The Problem with Modern Optics

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This blog post has ben syndicated by Yannick Khong. It and the images here are being used with permission.

When I wrote about the right kind of lenses at the beginning of this year, I laid out clear indications of characteristics people should not be buying for most photographical practices. I then wish to talk about modern lenses.

Recap (with lens diagram)

Based on our “right” gear manifesto, lenses shouldn’t be (or aim to be):

  1. Sharp: all lenses today are SHARP. Most modern lenses emphasize sharpness in the edges and corners where NOTHING INTERESTING IS TRULY HAPPENING (most of the time).
  2. Corrected at max aperture: It is a modern belief that you are supposed to get perfect corner to corner resolution at the maximum aperture of the lens. WRONG.
  3. Amazing at bokeh: Achieving blurred circles of confusion in your shot is as impressive as your ability to afford the lens.
  4. Unidimensional: And there you have it, the result of 1-2-3 turns your lenses into a specialized lens for extreme low-light photography and nothing else, thanks to the addition of up to double the glass element count in the barrel.

The Outdated Quest for Speed led to the Quest for Resolution

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Up until recently, camera sensors couldn’t achieve usable image quality above ISO 1600. Fast lenses were then great options to freeze motion in low ambient light but they were not well corrected. Fast forward a few years later, many camera sensors have reached or crossed the useable ISO limit of 6400. This increase in sensitivity gain would allow lenses to be used at smaller aperture rather than at their native to correct for chromatic aberrations. Yet the birth of the Zeiss OTUS and Sigma ART prime lens series in late 2012/early 2013 encouraged the idea of a massive highly corrected fast aperture prime lens described as optics with “no-compromise”. This was wildly accepted by photography gear critics and a community of image resolution seekers, yet the results of such a thing are quite far from versatile.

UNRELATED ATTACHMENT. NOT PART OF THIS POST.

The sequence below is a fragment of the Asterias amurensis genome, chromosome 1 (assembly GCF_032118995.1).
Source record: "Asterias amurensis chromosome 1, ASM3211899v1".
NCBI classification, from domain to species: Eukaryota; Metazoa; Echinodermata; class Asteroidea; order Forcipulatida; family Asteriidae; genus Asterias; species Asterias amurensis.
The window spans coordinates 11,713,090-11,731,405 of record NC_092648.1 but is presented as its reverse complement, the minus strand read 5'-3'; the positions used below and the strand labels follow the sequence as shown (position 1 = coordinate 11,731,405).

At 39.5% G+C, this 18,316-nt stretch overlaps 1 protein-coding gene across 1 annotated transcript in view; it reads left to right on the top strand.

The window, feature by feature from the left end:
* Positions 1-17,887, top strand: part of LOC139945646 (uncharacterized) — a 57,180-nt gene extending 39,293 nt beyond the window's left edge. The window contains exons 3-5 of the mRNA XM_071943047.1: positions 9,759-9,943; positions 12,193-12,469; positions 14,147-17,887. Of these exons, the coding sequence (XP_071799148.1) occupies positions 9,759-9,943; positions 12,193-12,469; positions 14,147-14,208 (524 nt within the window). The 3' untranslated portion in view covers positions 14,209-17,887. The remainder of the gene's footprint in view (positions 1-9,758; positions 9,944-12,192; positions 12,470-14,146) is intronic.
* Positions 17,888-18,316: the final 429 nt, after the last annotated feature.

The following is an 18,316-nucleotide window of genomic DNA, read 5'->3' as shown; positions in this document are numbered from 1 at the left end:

The Wrong Message

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Even today, the lens review industry considers “high performance optics” to possess properties located well below the high-aperture and optical correction by glass element line of the diagram. This, of course, educates the consumer to seek “optical correction” in order to fully enjoy the value of his high-resolution camera. The message is usually transmitted through:

  • 100% crops of each areas of the frame, emphasizing corner and edge correction for edge to edge resolution.
  • 100% crops of the blur circles of confusion (the bokeh)
  • Numerical “sharpness” values based on how many “lines of resolution” is measured
  • Persecuting vignetting and distortion as defects of the lens

Often referred as a “cold and clinical lens”, such an ideal lens has quite limited abilities, especially if the user wishes to shoot other things aside from high-contrast for “ultra-lowlight or ultra-thin-dof handheld photography”: a lens in the red zone, below the “line of realism” wouldn’t perform as well for spaces, still or moving life capture compared to a another with much less correction and much more 3d as well as tonality. These high-speed lenses not only cost more since their require more corrective glass, but the micro-contrast treatment would need to be applied at abuse.

Modern prime lenses fall below what’s natural

Sigma ART 35mm f1.4 (13 elements including 3 ED + 2 plastic ASPH + 1 FLD glass) Notice the flat nose and head.

Sigma ART 35mm f1.4 (13 elements including 3 ED + 2 plastic ASPH + 1 FLD glass) Notice the flat nose and head.

If we look at those approximative diagrams per brand/system, we notice the gravity of the obsession for optical correction.

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By either cheapening glass quality or relying too much on micro-contrast treatment (ineffective against too many glass elements), modern lenses are barely able reproduce the imperfect life despite heavy post-processing by the user. Of course, they were built to photograph in situations where the human eye cannot reach or recognize. Their rendering are often described as “digital” or “flat”. You simply cannot cheat the diagram.